Northern Rockhopper Penguin--Species #18
Northern Rockhopper Penguin, Eudyptes moseleyi
Coolest Fact: Rockhoppers are perhaps the most monogamous of penguin species.
Where It’s Found: Tristan da Cunha Archipelago, Gough Island—South Atlantic; Amsterdam and Saint Paul Islands, Indian Ocean.
· IUCN Status: Endangered.
· Population: Steep declines since the 1950s, on the order of 90%. Declines are ongoing at 3-4% per year. More than 80% are on Tristan da Cunha (about 160,000 pairs) and Gough Islands (about 32,000 pairs).
· Mating: Strongly monogamous. Once there were millions of these penguins on these islands.
· Nesting: Clutch of 2 eggs, laid in nests on cliffs and in tussock grass. First egg is usually lost within a few days.
· Annual Cycle: Adults return from sea in August, immediately pair up and court. Incubation of 32-34, brooded by male. Female does all the foraging.
· Life span: About 10 years, though some can live much longer.
· Food: Small crustaceans, squid, krill, fish.
· Threats: Causes of the population declines are not well-known. Historically, the main threat was human harvesting for food (meat and eggs).
Our First Sighting: April 8, 2017
Gough Island, South Atlantic
Northern Rockhopper Penguins are among the most remote and inaccessible of all the penguin species. Susan and I took an expedition ship as it repositioned from the Antarctic to the Arctic summer. It made a brief stop at Gough Island to try to see the colony there.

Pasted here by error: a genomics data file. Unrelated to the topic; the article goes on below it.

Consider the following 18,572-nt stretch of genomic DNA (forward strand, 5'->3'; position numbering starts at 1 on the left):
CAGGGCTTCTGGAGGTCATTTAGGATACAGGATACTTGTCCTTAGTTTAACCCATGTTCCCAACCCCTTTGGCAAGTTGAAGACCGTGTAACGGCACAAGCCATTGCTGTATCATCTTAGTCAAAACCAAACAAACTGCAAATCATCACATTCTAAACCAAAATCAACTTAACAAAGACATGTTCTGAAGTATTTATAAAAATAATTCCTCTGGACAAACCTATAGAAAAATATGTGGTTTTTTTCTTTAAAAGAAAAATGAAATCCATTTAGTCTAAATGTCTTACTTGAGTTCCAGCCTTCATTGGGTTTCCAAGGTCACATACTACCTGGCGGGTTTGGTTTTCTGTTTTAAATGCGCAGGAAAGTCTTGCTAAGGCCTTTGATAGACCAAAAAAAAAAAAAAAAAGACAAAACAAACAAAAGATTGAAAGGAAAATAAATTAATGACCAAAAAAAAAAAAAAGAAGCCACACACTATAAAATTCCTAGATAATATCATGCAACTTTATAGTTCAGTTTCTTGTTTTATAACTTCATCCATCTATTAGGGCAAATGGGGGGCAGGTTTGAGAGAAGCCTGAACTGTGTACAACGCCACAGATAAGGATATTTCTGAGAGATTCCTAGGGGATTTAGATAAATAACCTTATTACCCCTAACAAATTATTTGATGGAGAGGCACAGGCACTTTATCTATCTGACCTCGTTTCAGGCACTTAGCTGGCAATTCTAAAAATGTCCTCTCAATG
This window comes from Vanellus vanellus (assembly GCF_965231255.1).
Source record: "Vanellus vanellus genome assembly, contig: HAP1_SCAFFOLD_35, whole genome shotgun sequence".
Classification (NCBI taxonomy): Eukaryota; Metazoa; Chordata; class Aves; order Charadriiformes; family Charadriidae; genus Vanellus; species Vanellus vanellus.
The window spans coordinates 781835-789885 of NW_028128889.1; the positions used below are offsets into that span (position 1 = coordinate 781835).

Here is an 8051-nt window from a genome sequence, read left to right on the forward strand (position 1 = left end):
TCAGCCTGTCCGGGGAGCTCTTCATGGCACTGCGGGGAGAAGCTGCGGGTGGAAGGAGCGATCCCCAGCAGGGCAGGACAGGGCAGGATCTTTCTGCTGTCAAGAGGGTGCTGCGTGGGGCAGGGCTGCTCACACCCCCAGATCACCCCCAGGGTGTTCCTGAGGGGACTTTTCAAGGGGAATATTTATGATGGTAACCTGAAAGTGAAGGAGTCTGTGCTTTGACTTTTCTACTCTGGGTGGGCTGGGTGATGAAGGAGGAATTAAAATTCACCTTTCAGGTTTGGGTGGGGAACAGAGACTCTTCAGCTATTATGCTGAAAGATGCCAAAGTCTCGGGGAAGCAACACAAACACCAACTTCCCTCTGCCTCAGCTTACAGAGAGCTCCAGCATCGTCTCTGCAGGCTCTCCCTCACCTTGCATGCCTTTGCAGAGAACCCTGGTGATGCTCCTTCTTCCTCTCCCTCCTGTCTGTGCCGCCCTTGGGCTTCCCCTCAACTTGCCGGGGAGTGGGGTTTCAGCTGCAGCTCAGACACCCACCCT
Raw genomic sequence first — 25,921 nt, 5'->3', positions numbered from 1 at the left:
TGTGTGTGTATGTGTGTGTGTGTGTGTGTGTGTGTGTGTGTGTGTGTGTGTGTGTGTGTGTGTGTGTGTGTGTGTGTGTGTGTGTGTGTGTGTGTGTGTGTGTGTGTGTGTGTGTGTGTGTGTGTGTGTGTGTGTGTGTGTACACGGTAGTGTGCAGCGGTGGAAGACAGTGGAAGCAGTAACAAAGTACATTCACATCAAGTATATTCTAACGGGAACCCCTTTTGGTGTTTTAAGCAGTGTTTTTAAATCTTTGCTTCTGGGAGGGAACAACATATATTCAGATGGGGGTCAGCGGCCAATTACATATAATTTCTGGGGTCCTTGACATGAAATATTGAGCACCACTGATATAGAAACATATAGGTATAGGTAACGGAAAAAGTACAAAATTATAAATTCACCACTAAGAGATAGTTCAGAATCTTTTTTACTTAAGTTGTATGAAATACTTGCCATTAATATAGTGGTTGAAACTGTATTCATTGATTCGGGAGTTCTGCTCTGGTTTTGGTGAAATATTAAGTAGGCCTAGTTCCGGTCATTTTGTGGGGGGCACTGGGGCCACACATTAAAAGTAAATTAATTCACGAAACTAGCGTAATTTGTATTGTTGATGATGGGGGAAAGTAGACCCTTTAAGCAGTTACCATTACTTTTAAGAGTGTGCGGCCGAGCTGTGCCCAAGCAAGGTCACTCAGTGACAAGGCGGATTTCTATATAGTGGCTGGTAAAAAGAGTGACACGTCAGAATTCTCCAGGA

When we arrived at Gough, a gale was building, and we almost were unable to lower the Zodiacs so we could approach the shore to get good views and photos of the penguins. In a sleeting rain, we clambered into the Zodiacs, which approached the island on large, 10-foot ocean swells. Though landing on the island is forbidden—it’s one of the great seabird nesting islands in the world—we rode the surf close to shore. We did in fact see the penguins well as they swam around us and gathered in small groups along the waterline.
The Northern Rockhopper Penguin did not exist as a separate species when we began our penguin quest. It was split off from the Rockhopper Penguin on the Falkland Islands in recent years—made its own species. As we watched them from the Zodiacs, it was obvious why they we given their own species status. Their golden crest is much more luxuriant than their southern cousins. Lots of golden feathers hang in ornamental glory from their heads. As one person in our Zodiac observed, “These penguins never have a bad hair day.”
Susan and I were wet and cold and miserable—and very ridiculously happy. Our long quest was accomplished. Penguin number 18!
This new penguin series includes stories, information, and photos not yet published. Read about our quest to see all 18 of the world’s penguin species in my book “Every Penguin in the World.”